Home The Culture Capture It Brother Nature Cancelled And Uncancelled In Mere Hours. Twitter Culture Proves It’s...

Brother Nature Cancelled And Uncancelled In Mere Hours. Twitter Culture Proves It’s Trash

Brother Nature (Kelvin Peña) pictured with Snickers the Goat (via @COLDGAMEKELV on Twitter)

I’ve written on the topic of cancel culture multiple times now. But I haven’t specifically dealt with the phenomenon of a celebrity’s offensive yet benign social media posts of the past being dug up and exposed.

Yes, benign. As in, not malignant. As in, the person who spent the time to find six-year-old Brother Nature tweets from him as a middle schooler solved no problems and added no net value to anyone’s life.

Here’s what I think of young Kelvin’s tweets:

  • Pretty much any non-White childhood fan of hip-hop has told (or agreed with) a petty, racialized joke about Jay Z’s facial features.
  • The “Women’s rights” punchline to “Wanna hear a joke?” is in the look-at-me-I’m-so-clever starter pack for a reason. It’s simple, played out, and reserved for boys who are just grasping turns of phrase and purging their pubescent asshole-ness at the same time. Even in today’s political climate, I’d be shocked if young teens still weren’t using this one.
  • Most of us didn’t aspire to be Chris Brown after his assault of Rihanna. Nor did we publicly post such desires. But how is that smiley face at the end of the tweet not being interpreted as tongue-in-cheek, as crude as the “joke” may have been?
  • Building off of the tongue-in-cheek observation, I’ve never met a teenager of color—especially from the inner-city, as Kelvin spent a lot of time in Washington Heights—that didn’t find humor in overt racism. It’s part of getting familiar with race relations, learning what’s yours to speak on and what’s best to leave alone. Kinda like kids who test out curse words by incessantly swearing with their friends. Sooner or later, you learn “bitch” lobbed at a girl comes with serious consequences.
    • In Brother Nature’s case, it’s basically never a Latino-American’s place to use the word ‘coon’ like he used to. That being said, we have famous adult POC doing shit like slandering their baby momma in public and using ‘nigger’ (HARD -er) for fun and free of much criticism (s/o Sosa tho I have no complaints).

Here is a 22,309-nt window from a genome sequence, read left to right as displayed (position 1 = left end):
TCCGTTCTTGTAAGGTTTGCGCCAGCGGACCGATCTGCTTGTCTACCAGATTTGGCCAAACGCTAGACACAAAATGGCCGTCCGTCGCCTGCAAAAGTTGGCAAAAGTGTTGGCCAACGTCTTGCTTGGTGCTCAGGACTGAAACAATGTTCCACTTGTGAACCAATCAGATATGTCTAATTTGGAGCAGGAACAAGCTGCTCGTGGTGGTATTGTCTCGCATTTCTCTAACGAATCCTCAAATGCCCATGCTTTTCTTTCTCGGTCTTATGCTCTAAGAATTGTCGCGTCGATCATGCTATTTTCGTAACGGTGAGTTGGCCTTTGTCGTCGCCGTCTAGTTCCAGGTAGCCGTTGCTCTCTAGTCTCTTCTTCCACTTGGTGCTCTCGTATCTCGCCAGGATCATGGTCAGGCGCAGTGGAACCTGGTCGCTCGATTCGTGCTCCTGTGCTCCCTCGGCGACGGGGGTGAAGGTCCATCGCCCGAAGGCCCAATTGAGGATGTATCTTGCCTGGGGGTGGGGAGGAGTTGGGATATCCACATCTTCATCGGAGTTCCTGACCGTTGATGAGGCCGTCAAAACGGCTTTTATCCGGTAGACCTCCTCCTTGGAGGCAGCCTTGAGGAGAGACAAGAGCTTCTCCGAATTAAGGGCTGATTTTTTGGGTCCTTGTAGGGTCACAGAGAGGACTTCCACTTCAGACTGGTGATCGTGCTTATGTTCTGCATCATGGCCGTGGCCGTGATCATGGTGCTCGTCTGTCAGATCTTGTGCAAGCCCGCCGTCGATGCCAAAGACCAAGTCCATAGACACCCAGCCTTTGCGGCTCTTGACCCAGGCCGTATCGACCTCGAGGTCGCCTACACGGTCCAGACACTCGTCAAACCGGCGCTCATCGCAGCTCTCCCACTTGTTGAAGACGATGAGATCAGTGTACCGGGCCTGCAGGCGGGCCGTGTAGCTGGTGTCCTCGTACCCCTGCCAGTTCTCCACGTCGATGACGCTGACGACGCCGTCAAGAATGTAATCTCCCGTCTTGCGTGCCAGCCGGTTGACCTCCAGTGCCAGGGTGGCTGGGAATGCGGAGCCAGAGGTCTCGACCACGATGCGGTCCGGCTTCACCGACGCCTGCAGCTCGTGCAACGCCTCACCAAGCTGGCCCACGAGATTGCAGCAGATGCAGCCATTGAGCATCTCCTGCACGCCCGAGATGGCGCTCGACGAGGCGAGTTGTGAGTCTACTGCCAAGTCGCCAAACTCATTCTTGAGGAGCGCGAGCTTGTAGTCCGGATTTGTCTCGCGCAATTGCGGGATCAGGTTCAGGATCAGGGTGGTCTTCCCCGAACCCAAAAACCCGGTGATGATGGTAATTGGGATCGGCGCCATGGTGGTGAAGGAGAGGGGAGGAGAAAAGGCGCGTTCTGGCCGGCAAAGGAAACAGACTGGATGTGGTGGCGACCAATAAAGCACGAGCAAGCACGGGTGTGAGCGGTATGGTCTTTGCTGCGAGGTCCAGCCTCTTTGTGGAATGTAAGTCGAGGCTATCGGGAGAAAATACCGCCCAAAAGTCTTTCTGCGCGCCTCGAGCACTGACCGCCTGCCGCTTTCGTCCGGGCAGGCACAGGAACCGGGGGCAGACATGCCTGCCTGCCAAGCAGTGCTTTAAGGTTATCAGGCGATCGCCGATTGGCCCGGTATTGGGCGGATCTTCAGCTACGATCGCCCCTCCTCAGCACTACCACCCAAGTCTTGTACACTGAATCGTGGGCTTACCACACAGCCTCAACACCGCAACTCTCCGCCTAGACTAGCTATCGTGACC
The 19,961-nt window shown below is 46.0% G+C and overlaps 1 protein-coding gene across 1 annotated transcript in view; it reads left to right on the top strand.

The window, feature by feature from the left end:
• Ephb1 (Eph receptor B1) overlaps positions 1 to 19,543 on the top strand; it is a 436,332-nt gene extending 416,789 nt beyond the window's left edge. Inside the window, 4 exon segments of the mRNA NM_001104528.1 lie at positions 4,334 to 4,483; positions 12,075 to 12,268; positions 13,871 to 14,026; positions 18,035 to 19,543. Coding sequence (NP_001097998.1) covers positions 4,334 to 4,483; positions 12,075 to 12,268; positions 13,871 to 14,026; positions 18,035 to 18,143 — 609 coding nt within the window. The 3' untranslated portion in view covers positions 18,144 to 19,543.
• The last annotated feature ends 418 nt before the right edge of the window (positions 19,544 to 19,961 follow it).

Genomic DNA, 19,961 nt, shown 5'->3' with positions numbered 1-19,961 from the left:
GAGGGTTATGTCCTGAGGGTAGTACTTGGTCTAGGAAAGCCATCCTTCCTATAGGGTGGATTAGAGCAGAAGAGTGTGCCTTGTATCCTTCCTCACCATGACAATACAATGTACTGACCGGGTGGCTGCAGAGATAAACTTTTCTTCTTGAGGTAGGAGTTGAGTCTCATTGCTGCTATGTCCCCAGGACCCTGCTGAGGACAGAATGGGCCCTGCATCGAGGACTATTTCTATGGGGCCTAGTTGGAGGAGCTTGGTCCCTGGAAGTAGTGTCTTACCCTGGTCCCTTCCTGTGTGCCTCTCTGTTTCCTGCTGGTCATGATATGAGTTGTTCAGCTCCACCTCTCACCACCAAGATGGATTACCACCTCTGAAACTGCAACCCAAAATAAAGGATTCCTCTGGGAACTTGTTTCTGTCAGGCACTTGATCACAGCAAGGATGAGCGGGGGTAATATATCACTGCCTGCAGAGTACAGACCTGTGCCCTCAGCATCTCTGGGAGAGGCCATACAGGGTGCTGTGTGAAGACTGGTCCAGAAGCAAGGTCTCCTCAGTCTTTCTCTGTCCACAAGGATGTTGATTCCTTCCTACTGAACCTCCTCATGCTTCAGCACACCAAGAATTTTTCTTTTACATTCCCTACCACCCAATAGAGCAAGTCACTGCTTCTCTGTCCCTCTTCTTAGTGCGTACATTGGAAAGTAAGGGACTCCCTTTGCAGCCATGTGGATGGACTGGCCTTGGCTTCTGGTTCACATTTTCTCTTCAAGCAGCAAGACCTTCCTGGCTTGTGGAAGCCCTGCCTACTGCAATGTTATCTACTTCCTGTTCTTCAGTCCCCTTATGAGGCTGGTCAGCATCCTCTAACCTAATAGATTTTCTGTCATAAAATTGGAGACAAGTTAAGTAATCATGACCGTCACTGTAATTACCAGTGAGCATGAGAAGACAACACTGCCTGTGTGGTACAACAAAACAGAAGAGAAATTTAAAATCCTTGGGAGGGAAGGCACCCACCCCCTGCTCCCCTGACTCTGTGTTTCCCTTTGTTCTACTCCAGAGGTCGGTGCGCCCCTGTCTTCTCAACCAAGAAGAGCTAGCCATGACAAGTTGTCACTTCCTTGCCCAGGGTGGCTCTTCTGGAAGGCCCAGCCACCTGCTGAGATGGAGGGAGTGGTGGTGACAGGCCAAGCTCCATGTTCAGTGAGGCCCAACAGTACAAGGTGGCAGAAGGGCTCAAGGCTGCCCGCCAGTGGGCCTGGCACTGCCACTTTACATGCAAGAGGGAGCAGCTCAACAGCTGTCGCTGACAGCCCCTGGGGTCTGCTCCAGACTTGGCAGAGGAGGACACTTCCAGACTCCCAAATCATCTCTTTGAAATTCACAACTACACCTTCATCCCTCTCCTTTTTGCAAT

There’s nothing good about telling sexist jokes, shouting cliché White supremacist shit, or invoking anti-Blackness by comparing Jay Z to a monkey. Also, did you—my 18+ readers—understand the history and presence of anti-Blackness as a middle schooler? Did you and all of your friends go through adolescence without doing things both knowingly and unknowingly insensitive? Have you or anyone you’re closely associated with never done anything as a teen to get a rise out of people?

It’d be one thing if we were trying to protect Brother Nature’s image in light of behavior that caused someone/some people lasting harm (e.g. bullying, assault). But even then, it would only be fair to give Kelvin the young man a chance to account for the actions of Kelvin the boy. Yes, a middle school student can be held responsible for harmful shit they do. Also, a middle school student is highly deserving of compassion, especially when past shortcomings resulted in no one being hurt (aside from some fragile feelings on the TL) and the adult said student grows up to become shows remorse.

Increasingly, “problematic” has become a less empathetic synonym for “flawed.” It’s not okay. If a drop of someone’s childhood behavior is enough to spoil the mural of their life, think about yourself before you discredit a peaceful 20-year-old philanthropic environmentalist of color who gives back to his community and has built a brand on pure joy.

Perhaps the problem is our standard of humanity for famous people if a couple of sarcastic tweets about Nazism from a Latino guy with no record of racist behavior is enough to make a mob rip his character to shreds. We talk about healing, unlearning, and “the work” it takes to live in society while fighting its ills. But to us, a famous person MUST BE a better person. Otherwise, why do they get to be famous, right?? Not even someone with as innocent a hustle as Brother Nature gets a pass when it’s revealed that he was *gasp* not woke in 20fucking11. As a kid.

There is nothing wrong with judging old behavior by new standards. Western society wouldn’t have evolved from slavery, child marriage, and a grip of other ill-principled practices had people not taken a look back and said, “Yeah…nah.” But in the same way communities and nations are allowed to grow and move away from a problematic past, individuals do best when given the chance to do so in their lives. Even adults deserve that chance, let alone someone in the early stages of puberty.

Thankfully, a counterwave of thoughtful defense has fought back the initial wave of reactionary Brother Nature hate over the past several hours on Twitter. While there are times when the greater community corrects itself, Twitter still suffers from its blessing as the pulse of the world. Most people care about being right in other people’s eyes more than they care about being truly right. So, as long as Twitter is based on real-time developments of trending news, hyperpolar love/hate is just a symptom we’ll always have to monitor.

Fuck posting memes and jokes for 15 seconds of clout at someone’s expense. Fuck TMZ for influencing the early tone of this issue by putting “Rampant Racism” in their headline I will not be linking to. And big up Brother Nature, don’t stop being who you are.



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